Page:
A new report has revealed the U.S. government refused or censored Freedom of Information Act requests from the public more last year than at any other time during the Obama presidency. The Associated Press analysis determined that the Obama administration cited legal provisions for withholding information more often in 2012 than in any previous year — especially a rule intended to protect national security. The CIA denied 60 percent of information requests in 2012, compared to 49 percent a year earlier. We speak to Jack Gillum of the Associated Press and Alexander Abdo of the American Civil Liberties Union. [includes rush transcript]
This is a rush transcript. Copy may not be in its final form.
AARON MATÉ: A new report has revealed the U.S. government refused or censored document disclosure requests from the public more last year than at any other time during the Obama presidency. The Associated Press analysis determined the Obama administration cited legal provisions for withholding information more often in 2012 than in any previous year, especially a rule intended to protect national security. The report also found the administration answered the largest number of requests for copies of government documents and slightly decreased its backlog of requests from previous years. The CIA was the most secretive agency, denying 60 percent of over 3,500 requests for information, compared to 49 percent a year earlier.
AMY GOODMAN: The Associated Press report is based on a review and comparison of the administration’s level of responsiveness to Freedom of Information Act requests, often interpreted as a measure of the federal government’s transparency.
For more, we are going to go to Washington, D.C., to speak to the author, Jack Gillum, a reporter in Washington, D.C., bureau of the Associated Press. He’s co-author of the piece, just out, headlined "US Citing Security to Censor More Public Records."
Welcome to Democracy Now!, Jack. Start off by just telling us what you found.
JACK GILLUM: Well, this is sort of the—this is the fourth year and going into the second term of the Obama administration, and every year the Associated press takes a census of not only the requests that have been—that the public has asked for—and as you mentioned, it’s the largest, about more than 600,000 that they had processed last year—but also how well they’re doing with it. And on one hand, while the government gets to—gets exactly nine different exemptions under the law that they can redact things, whether it’s for national security or law enforcement or internal deliberative processes, there’s also ways that they have released records, either in, what we call, in full or in part. So, they’ll black it out with that sort of infamous black marker that you see—we call it like a redaction—or they just won’t give you over the records.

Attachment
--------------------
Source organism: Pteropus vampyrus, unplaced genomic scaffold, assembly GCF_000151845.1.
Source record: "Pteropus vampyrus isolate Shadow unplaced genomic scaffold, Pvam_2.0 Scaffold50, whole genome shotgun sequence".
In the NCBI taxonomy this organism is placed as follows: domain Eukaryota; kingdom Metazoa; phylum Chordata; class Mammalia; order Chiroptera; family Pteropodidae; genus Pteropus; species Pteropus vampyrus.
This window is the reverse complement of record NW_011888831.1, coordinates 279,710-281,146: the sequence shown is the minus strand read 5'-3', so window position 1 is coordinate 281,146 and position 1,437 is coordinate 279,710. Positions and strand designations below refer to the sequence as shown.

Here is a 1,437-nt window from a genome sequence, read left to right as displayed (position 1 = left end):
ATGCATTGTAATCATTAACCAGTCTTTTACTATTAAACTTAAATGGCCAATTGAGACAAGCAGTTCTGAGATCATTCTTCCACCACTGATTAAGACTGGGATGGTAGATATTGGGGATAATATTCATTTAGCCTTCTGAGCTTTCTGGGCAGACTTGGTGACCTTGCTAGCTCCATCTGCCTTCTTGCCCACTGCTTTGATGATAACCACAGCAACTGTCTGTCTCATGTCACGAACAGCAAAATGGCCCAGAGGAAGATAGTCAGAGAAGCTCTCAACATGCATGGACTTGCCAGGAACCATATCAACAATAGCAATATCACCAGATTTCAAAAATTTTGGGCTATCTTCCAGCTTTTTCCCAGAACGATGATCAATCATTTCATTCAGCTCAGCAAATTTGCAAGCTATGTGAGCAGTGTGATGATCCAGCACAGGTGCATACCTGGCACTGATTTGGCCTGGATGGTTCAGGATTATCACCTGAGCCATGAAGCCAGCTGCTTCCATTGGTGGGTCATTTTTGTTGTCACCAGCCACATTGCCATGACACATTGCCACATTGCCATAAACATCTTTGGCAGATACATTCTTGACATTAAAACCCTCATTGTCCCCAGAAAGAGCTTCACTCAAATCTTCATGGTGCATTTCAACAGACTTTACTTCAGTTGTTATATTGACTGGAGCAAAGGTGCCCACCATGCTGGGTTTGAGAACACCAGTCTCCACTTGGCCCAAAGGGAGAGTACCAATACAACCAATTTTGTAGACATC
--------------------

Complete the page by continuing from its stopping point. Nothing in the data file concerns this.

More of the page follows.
And a couple of interesting things we found this time around was that, particularly with the Defense Department and the CIA, there was an uptick in the number of times that the administration had cited B—it’s called (b)(1). In FOIA terms, it’s Exemption 1; it’s a national security exemption. The CIA increased by 10 percentage points. The Defense Department had done it by about a thousand more times, even though they had received fewer requests. And it’s sort of a benchmark at the end of Obama’s first term. This is the same president, as we all remember, who, the second day in office, had sent a memo to his executive branch agency heads and said, "Look, this is the FOIA. This is the public’s right to know, their signature right-to-know law from 1967. In the face of doubt, openness prevails." And what we found is it’s a challenge sometimes for the administration, particularly with current events, you know, how they balance security with releasing documents to the public.
AMY GOODMAN: We’re also joined in New York by Alexander Abdo, staff attorney at the National Security Project of the American Civil Liberties Union. Can you talk about the significance of what Jack Gillum found at AP?
ALEXANDER ABDO: Sure. You know, I think the numbers tell a very compelling story, particularly given that this administration came into power in 2009 promising a new era of transparency. But perhaps even more important than the fact that claims of national security are on the rise is the type of information that the government is trying to keep secret. The Obama administration has dramatically increased claims to keep secret law, its understanding of its legal authority. We’ve seen, for example, the government refuse to disclose the legal basis upon which it can kill U.S. citizens abroad. We’ve seen it refuse to disclose basic understandings and interpretations of its dramatically expanded surveillance authority since September 11, 2001. And so, as corrosive as secrecy is generally toward democracy, I think particularly corrosive is the type of secrecy we’ve seen under the Obama administration.
AARON MATÉ: You mentioned the memos on drone killings. What are some of the other key documents that you think the public should be able to see?